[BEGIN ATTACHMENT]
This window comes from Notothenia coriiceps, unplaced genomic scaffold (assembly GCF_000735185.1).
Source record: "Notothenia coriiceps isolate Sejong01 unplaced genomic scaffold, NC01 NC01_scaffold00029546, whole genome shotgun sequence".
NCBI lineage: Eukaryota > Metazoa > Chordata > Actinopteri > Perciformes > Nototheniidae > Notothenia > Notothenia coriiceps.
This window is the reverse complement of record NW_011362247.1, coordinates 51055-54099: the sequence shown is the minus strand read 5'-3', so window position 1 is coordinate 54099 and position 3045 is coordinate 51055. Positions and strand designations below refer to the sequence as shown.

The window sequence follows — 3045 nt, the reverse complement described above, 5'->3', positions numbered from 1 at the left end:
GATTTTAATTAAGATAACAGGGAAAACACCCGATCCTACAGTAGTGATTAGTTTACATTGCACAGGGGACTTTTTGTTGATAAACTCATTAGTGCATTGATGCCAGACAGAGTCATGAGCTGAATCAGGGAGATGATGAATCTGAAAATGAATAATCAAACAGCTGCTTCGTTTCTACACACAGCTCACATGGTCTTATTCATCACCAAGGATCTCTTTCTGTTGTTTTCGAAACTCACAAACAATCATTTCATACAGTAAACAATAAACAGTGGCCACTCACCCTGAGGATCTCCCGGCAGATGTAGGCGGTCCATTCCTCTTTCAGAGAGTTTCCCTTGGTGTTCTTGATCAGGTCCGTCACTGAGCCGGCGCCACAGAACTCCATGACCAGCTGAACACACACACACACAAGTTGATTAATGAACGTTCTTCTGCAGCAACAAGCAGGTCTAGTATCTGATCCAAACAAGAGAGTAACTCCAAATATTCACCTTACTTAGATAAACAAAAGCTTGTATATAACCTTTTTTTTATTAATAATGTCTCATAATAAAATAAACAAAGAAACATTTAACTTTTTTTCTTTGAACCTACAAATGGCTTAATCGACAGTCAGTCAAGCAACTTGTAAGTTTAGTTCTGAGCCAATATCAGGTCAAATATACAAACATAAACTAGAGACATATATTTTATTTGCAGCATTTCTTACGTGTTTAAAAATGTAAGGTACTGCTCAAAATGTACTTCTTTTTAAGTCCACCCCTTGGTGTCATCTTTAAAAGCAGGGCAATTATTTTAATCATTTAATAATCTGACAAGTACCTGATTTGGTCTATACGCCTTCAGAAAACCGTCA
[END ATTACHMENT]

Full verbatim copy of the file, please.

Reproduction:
This window comes from Notothenia coriiceps, unplaced genomic scaffold (assembly GCF_000735185.1).
Source record: "Notothenia coriiceps isolate Sejong01 unplaced genomic scaffold, NC01 NC01_scaffold00029546, whole genome shotgun sequence".
NCBI lineage: Eukaryota > Metazoa > Chordata > Actinopteri > Perciformes > Nototheniidae > Notothenia > Notothenia coriiceps.
This window is the reverse complement of record NW_011362247.1, coordinates 51055-54099: the sequence shown is the minus strand read 5'-3', so window position 1 is coordinate 54099 and position 3045 is coordinate 51055. Positions and strand designations below refer to the sequence as shown.

The window sequence follows — 3045 nt, the reverse complement described above, 5'->3', positions numbered from 1 at the left end:
GATTTTAATTAAGATAACAGGGAAAACACCCGATCCTACAGTAGTGATTAGTTTACATTGCACAGGGGACTTTTTGTTGATAAACTCATTAGTGCATTGATGCCAGACAGAGTCATGAGCTGAATCAGGGAGATGATGAATCTGAAAATGAATAATCAAACAGCTGCTTCGTTTCTACACACAGCTCACATGGTCTTATTCATCACCAAGGATCTCTTTCTGTTGTTTTCGAAACTCACAAACAATCATTTCATACAGTAAACAATAAACAGTGGCCACTCACCCTGAGGATCTCCCGGCAGATGTAGGCGGTCCATTCCTCTTTCAGAGAGTTTCCCTTGGTGTTCTTGATCAGGTCCGTCACTGAGCCGGCGCCACAGAACTCCATGACCAGCTGAACACACACACACACAAGTTGATTAATGAACGTTCTTCTGCAGCAACAAGCAGGTCTAGTATCTGATCCAAACAAGAGAGTAACTCCAAATATTCACCTTACTTAGATAAACAAAAGCTTGTATATAACCTTTTTTTTATTAATAATGTCTCATAATAAAATAAACAAAGAAACATTTAACTTTTTTTCTTTGAACCTACAAATGGCTTAATCGACAGTCAGTCAAGCAACTTGTAAGTTTAGTTCTGAGCCAATATCAGGTCAAATATACAAACATAAACTAGAGACATATATTTTATTTGCAGCATTTCTTACGTGTTTAAAAATGTAAGGTACTGCTCAAAATGTACTTCTTTTTAAGTCCACCCCTTGGTGTCATCTTTAAAAGCAGGGCAATTATTTTAATCATTTAATAATCTGACAAGTACCTGATTTGGTCTATACGCCTTCAGAAAACCGTCA